So, if desperation is essential to abiding in Jesus’ love, how do we get desperate and stay desperate for him? I’m a little afraid of sounding cliché, theologically unsophisticated, or simply “not deep,” but here’s what has become self-evident to me: We start living with desperation when we get honest about how desperate we really are. In other words, when we begin to own the depth of our pain, emptiness, and loneliness—and the inability of other lovers to meet the needs of our heart—we’ll find ourselves desperately longing for Jesus in a way that moves us to seek him and his love, moment by moment, like never before. This is exactly what John of the Cross declares in his Dark Night of the Soul, a mystical treatise birthed in 1577 during nine months in a Spanish prison. John says the darkness is where “the yearnings for God become so great . . . that [our] very bones seem to be dried up by [our] thirst” for him—and a deep longing for “Divine love begins to be enkindled in [our] spirit.”[vii] In other words, it’s in the darkness—whether the natural darkness of living in a fallen world or a specific, personalized darkness allowed by God’s severe mercy—that our desperation for him is born, a desperation we must allow ourselves to consistently feel if we want to consistently abide.

My friend Clarence was raised in an abusive home, got out as soon as he could, and by age twenty was an apprentice ironworker. He shared with me recently, “Today it’s different, but when I first started, if you didn’t do what all the guys were doing, they didn’t want you around.” That meant drinking and drugging—even on the job.

“I was high every day up on the iron, sometimes hundreds of feet in the air,” Clarence said. “Every time my foot slipped, what came out of my mouth was ‘O, God.’ But when I didn’t fall, I’d go back to thinking, God is for old people. I can’t believe I survived.” Clarence worked iron for thirty years and loved it. “We got a lot of respect from the other trades,” he remembered. “Their respect kept me from thinking about how I didn’t respect myself. They made me feel bigger than I was.”

Along the way, Clarence became a heroin addict. But he also met and married Alberta, who introduced him to the love of Jesus. He started going to church, went to treatment a few times—but never stopped using for very long. “I was convinced I could do life my way,” Clarence told me.

By the time Clarence and I met, God was mercifully allowing Clarence’s life to fall apart. “After I retired,” he said, “it got so bad that five minutes after Alberta left for work in the morning, I’d be off to buy dope. I got scared I was going to die because I knew how many times I should have died already—falling drunk off the iron, an overdose, or getting beat in the dope house. And . . . I was petrified I was going to lose my family. I hadn’t just come to the end of the road; I’d hit a wall that had fallen on top of me.”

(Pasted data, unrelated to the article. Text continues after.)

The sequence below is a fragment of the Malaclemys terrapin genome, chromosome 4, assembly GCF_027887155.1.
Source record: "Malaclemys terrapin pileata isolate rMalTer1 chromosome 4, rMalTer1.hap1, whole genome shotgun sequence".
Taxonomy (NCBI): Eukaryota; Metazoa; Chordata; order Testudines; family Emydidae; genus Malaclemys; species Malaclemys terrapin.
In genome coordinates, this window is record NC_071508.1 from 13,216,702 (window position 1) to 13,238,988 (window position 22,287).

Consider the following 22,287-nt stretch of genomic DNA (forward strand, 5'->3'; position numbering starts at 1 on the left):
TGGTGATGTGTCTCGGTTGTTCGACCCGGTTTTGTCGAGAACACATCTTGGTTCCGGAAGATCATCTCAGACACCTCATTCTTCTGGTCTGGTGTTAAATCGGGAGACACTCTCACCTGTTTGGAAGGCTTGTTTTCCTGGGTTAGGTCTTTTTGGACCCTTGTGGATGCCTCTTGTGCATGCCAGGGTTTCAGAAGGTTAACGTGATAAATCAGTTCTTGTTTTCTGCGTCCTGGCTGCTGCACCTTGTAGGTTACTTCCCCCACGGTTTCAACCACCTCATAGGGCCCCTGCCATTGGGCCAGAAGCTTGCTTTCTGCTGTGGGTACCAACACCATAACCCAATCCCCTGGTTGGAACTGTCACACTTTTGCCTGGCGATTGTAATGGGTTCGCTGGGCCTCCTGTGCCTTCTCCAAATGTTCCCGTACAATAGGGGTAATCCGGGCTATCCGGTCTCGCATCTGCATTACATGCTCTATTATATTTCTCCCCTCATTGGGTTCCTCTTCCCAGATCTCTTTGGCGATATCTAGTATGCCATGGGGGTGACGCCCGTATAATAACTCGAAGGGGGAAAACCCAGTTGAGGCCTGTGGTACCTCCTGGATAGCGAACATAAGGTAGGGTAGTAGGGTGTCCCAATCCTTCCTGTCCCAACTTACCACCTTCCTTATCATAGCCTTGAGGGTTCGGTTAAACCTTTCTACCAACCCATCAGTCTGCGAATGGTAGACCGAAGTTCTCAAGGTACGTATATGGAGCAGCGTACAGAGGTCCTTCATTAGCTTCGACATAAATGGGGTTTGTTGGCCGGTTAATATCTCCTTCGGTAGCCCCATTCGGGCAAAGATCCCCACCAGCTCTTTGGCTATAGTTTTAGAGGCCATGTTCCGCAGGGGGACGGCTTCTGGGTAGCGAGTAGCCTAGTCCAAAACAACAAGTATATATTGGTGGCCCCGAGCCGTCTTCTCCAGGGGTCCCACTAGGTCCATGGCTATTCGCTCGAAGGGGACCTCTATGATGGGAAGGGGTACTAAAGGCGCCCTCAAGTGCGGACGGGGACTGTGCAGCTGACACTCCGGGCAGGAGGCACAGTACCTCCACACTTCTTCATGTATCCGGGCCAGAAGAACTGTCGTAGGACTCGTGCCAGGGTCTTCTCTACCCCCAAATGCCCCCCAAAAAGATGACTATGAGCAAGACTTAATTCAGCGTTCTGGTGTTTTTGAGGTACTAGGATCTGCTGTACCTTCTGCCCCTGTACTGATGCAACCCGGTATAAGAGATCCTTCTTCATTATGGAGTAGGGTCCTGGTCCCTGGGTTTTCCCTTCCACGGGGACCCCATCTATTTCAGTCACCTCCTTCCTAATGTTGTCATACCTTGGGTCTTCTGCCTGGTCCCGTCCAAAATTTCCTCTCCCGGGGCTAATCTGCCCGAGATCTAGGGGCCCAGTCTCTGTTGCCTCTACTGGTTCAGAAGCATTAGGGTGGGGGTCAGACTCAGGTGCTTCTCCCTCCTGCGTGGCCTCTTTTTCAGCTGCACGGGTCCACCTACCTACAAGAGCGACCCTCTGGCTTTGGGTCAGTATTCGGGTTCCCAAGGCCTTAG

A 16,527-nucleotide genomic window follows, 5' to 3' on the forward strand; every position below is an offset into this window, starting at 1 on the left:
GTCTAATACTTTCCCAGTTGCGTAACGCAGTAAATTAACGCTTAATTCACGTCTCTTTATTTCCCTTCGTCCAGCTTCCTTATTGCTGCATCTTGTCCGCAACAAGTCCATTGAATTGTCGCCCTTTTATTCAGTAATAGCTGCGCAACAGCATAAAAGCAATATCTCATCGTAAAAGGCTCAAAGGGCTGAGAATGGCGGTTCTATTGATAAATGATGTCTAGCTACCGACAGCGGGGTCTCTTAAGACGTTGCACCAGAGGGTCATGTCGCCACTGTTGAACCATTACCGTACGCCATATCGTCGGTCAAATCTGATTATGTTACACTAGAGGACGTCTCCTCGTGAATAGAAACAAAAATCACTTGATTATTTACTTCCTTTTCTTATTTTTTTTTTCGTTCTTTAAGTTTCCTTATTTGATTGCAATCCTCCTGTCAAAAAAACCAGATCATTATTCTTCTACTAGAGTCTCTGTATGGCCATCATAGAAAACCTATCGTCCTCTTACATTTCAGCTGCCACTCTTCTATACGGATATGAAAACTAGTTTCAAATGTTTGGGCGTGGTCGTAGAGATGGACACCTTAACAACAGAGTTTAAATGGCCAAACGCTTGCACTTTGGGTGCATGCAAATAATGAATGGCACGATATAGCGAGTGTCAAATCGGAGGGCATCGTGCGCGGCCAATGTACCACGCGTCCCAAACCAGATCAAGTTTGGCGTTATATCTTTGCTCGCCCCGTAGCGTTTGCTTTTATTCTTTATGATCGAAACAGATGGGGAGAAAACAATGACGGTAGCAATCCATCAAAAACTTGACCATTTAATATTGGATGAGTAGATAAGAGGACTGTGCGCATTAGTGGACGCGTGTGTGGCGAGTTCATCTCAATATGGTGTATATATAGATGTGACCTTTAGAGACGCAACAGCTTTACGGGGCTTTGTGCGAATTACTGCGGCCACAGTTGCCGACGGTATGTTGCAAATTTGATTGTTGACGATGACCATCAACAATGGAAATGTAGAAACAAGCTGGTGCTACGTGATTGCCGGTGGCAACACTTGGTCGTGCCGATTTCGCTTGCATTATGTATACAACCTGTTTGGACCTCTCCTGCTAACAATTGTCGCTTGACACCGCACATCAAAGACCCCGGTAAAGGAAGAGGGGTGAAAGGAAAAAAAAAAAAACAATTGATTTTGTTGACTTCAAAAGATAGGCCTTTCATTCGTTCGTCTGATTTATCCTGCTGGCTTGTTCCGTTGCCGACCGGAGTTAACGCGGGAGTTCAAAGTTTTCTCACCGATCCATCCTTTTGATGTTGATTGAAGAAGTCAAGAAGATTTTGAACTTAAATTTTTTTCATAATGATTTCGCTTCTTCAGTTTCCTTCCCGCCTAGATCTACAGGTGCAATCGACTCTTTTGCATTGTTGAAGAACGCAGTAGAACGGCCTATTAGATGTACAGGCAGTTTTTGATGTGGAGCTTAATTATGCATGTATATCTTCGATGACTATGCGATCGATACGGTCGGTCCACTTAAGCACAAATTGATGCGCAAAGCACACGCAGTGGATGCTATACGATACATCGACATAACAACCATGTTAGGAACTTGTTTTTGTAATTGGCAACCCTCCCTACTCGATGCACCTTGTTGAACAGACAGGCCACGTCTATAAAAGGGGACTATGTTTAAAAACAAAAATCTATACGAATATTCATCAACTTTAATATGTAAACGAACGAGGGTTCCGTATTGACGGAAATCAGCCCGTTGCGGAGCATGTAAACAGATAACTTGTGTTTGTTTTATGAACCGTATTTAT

Finally, like the prodigal son, Clarence “came to his senses” (Luke 15:17, NLT). After a long pause, he whispered, “I had no other place to go . . . but Jesus.” Desperate, Clarence entered a Christian treatment center, got clean, and lived clean for two years. And then he relapsed. Remember, desperation isn’t a one-time fix but a lifetime way of being with Jesus. “I was so embarrassed and afraid of how people would look at me,” Clarence remembered, “but I went back to the same treatment facility anyway.” It was there, during his seventh time in rehab, that two miracles occurred. First, when he was in detox, a staff lady spoke directly and powerfully to his shame. “Don’t forget, my brother,” she said passionately, “Jesus forgives us seventy times seven.” Clarence wept. It was a turning point. And then, for the seventh time, Alberta said, “I love you, Clarence. God loves you. Get well.” Miraculously, this time around . . . her words landed.

That was five years ago. Today, Clarence is a well-loved and respected husband, father, grandfather, and brother. He leads both a men’s and a Narcotics Anonymous group at our church. And his relationship with God? Last night, I called Clarence and asked. The phone got quiet—and then he said, “The truth is, I just can’t live without him.” Indeed.

Kevin Butcher
Kevin Butcher

was a lead pastor for 35 years—the last 17 in urban Detroit—and is now the founder and executive director of Rooted Ministries, Inc., a nonprofit designed to come alongside isolated, wounded, discouraged pastors and their families. Butcher is the author of Choose and Choose Again: The Brave Act of Returning to God’s Love (NavPress, 2016). He has written numerous articles and has shared the message of the Father’s love in 12 different countries.

[i] Jesse Carey, “15 Augustine Quotes that Helped Shape Modern Christian Thought,” Relevant, August 28, 2014,
[ii] See her poem entitled “My Nature Is Fire.”
[iii] Susan Bergman, “Twentieth-Century Martyrs: A Meditation,” in Martyrs: Contemporary Writers on Modern Lives of Faith, ed. Susan Bergman (Maryknoll, NY: Orbis Books, 1998), 2.
[iv] Mary E. DeMuth, Thin Places: A Memoir (Grand Rapids, MI: Zondervan, 2010), 213. Emphasis added.
[v] George MacDonald, “The Voice of Job,” accessed October 1, 2020,
[vi] As quoted here: “A Quote by St. Porphyrios,” Hagia Sophia (blog), April 15, 2018,
[vii] Saint John of the Cross, Dark Night of the Soul, trans. E. Allison Peers (New York: Image Books, 1959), chap. XI, scanned in 1994,